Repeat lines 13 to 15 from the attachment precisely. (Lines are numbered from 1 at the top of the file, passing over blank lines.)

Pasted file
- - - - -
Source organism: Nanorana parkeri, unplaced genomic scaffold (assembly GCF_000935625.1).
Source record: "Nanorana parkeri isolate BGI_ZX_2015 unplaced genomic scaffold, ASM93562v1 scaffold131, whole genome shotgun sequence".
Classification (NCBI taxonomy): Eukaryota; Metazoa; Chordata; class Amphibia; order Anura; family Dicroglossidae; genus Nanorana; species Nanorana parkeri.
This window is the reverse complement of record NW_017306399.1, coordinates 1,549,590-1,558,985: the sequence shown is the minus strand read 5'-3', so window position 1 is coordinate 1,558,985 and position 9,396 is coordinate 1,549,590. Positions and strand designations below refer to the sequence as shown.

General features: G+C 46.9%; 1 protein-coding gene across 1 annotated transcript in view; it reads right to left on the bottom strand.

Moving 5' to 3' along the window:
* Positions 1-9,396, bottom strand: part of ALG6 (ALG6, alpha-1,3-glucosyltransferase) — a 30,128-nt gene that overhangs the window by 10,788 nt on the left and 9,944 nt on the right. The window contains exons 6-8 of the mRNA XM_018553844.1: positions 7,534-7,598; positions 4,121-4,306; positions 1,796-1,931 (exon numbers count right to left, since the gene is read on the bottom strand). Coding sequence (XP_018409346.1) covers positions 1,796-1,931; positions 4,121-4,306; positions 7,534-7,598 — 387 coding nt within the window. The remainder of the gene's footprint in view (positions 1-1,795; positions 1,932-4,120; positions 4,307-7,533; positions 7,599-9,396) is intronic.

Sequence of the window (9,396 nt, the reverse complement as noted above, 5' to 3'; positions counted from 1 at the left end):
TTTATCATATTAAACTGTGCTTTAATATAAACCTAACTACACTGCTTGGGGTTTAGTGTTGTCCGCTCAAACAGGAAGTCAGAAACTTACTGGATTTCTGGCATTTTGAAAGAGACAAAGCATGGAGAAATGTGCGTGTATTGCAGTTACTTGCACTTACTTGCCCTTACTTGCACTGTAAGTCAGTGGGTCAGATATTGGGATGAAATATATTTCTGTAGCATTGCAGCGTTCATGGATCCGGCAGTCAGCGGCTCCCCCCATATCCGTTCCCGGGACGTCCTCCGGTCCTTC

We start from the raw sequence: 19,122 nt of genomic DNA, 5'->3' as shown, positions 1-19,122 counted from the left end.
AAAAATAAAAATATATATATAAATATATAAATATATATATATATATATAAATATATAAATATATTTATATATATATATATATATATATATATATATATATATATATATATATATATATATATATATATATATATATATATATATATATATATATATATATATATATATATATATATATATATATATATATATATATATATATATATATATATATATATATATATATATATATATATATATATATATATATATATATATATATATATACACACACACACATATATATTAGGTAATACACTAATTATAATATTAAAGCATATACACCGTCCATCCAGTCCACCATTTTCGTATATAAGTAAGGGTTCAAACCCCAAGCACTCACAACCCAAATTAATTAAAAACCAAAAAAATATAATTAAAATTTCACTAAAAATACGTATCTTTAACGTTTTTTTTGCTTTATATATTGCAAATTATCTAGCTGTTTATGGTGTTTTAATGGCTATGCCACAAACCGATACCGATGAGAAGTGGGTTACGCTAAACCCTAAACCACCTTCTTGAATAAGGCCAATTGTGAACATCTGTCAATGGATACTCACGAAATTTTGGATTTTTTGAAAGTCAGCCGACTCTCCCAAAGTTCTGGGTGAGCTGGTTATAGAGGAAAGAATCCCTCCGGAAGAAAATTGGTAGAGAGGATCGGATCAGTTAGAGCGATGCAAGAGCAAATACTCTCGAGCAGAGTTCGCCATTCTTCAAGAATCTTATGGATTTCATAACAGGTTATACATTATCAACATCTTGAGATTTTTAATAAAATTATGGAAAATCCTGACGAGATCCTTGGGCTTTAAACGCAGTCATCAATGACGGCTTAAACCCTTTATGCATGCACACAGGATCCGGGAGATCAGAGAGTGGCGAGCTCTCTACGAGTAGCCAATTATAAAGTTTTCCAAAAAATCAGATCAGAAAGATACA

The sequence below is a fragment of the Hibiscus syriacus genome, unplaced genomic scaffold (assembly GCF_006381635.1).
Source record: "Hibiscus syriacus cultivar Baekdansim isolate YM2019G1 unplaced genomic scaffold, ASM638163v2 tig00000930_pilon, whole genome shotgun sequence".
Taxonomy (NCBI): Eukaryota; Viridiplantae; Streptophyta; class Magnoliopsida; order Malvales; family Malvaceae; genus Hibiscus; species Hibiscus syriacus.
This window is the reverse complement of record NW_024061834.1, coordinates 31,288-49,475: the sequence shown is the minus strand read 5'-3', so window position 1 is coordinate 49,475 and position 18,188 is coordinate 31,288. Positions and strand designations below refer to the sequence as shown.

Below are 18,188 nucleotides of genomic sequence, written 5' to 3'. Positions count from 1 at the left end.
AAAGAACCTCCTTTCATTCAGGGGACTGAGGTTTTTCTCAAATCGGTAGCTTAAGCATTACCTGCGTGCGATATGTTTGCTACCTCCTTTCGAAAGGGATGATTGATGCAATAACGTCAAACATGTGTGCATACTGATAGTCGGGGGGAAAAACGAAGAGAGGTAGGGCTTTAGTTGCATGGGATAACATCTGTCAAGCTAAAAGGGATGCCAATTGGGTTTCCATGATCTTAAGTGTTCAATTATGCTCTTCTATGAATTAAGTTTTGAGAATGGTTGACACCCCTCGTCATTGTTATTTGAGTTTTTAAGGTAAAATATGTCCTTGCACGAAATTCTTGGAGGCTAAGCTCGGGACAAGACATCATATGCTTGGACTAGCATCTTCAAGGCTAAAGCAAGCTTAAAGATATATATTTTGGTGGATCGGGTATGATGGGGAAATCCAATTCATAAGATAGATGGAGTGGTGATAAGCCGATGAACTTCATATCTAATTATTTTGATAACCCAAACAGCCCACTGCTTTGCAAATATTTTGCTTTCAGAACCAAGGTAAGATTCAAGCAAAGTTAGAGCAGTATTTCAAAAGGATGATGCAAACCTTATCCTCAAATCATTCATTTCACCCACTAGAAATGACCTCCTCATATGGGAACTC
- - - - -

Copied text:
Source record: "Hibiscus syriacus cultivar Baekdansim isolate YM2019G1 unplaced genomic scaffold, ASM638163v2 tig00000930_pilon, whole genome shotgun sequence".
Taxonomy (NCBI): Eukaryota; Viridiplantae; Streptophyta; class Magnoliopsida; order Malvales; family Malvaceae; genus Hibiscus; species Hibiscus syriacus.
This window is the reverse complement of record NW_024061834.1, coordinates 31,288-49,475: the sequence shown is the minus strand read 5'-3', so window position 1 is coordinate 49,475 and position 18,188 is coordinate 31,288. Positions and strand designations below refer to the sequence as shown.